|Team captain and race manager Nader Shwayhat spoke at the ceremony.|
Called M-Pulse, the car is part of a worldwide challenge to highlight alternative energy sources and build vehicles that run solely on solar energy. As the U-Ms sixth-generation vehicle, M-Pulse draws on work by students since the Universitys first effort in 1989. That car, the Sunrunner, won the General Motors Corp.-sponsored Sunrayce Competition in 1990 and took third place overall in the 1990 World Solar Car Challenge in Australia.
This years vehicle represents two years of effort by a multidisciplinary team of students from the College of Engineering, the School of Business Administration, and the School of Art and Design. The project also receives support and technical assistance from more than 100 companies, including Ford Motor Co., Honeywell and Lockheed Martin.
Driven by the two-year competition cycle, the team has redesigned its 1999 car from scratch. M-Pulse should outperform U-Ms 1999 car with an estimated top speed of 80 mph and accelerate from 0 to 60 mph in 12 seconds, creating zero emissions.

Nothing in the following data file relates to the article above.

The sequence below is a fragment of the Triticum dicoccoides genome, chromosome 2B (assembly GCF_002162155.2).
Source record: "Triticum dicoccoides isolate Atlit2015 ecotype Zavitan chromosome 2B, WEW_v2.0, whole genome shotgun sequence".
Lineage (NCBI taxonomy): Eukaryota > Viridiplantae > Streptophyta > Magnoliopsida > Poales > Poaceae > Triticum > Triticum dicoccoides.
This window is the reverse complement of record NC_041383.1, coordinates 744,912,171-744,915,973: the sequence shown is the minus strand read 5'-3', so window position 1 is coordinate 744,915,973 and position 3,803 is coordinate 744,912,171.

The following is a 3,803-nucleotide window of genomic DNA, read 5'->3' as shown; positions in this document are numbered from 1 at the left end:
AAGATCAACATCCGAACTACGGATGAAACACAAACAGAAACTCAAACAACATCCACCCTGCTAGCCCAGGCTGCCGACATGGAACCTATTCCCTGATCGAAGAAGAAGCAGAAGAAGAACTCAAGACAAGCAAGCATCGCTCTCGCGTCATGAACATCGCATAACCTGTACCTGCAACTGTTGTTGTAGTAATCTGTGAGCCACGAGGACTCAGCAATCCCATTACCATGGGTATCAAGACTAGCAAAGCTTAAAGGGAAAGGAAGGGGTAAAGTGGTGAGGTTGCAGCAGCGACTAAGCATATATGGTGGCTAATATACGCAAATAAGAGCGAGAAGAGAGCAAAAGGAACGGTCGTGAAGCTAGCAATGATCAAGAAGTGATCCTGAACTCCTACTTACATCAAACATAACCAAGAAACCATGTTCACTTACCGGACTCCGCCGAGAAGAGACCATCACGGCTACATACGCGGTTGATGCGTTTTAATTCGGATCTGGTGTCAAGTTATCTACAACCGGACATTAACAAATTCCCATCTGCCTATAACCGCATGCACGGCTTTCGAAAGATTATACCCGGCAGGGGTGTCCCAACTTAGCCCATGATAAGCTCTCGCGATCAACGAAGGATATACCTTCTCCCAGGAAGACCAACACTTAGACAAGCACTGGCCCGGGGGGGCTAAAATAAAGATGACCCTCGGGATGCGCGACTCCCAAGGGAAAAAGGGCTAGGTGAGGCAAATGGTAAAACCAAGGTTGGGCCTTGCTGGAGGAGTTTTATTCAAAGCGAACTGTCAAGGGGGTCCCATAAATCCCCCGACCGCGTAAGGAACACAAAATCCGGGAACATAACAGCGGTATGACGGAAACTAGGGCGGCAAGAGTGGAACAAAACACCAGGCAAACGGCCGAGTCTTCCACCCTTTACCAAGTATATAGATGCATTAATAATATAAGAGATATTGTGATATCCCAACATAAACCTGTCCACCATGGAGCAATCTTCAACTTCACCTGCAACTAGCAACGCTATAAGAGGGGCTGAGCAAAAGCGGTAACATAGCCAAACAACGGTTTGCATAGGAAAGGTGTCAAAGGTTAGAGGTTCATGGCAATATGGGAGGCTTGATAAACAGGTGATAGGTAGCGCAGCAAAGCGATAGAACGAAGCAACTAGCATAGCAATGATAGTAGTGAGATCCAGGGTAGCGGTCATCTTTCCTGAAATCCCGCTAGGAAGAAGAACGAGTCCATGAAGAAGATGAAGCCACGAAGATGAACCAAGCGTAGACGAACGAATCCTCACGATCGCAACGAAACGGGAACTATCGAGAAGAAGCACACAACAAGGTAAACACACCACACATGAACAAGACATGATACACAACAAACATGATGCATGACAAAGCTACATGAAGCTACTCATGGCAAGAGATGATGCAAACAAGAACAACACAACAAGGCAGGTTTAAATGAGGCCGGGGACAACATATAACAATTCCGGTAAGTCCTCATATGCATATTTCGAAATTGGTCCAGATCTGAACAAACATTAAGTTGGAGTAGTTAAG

|The solar car team posed by M-Pulse at the April 11 unveiling ceremony. Photos by Martin Vloet, U-M Photo Services|
Approximately 150 students work on the cars development, averaging a combined 200 hours per week on the vehicle during the school year and 1,500 hours during vacation periods.
The teams first race will be the closed-course Formula Sun Grand Prix competition in May in Topeka, Kan. The team then will compete in the American Solar Car Challenge in July, which is a 2,200-mile open-road race from Chicago to Los Angeles. Finally, in November, the team will take M-Pulse to the premier solar car event, the World Solar Challenge in Australia, which spans 1,800 miles from Darwin to Adelaide.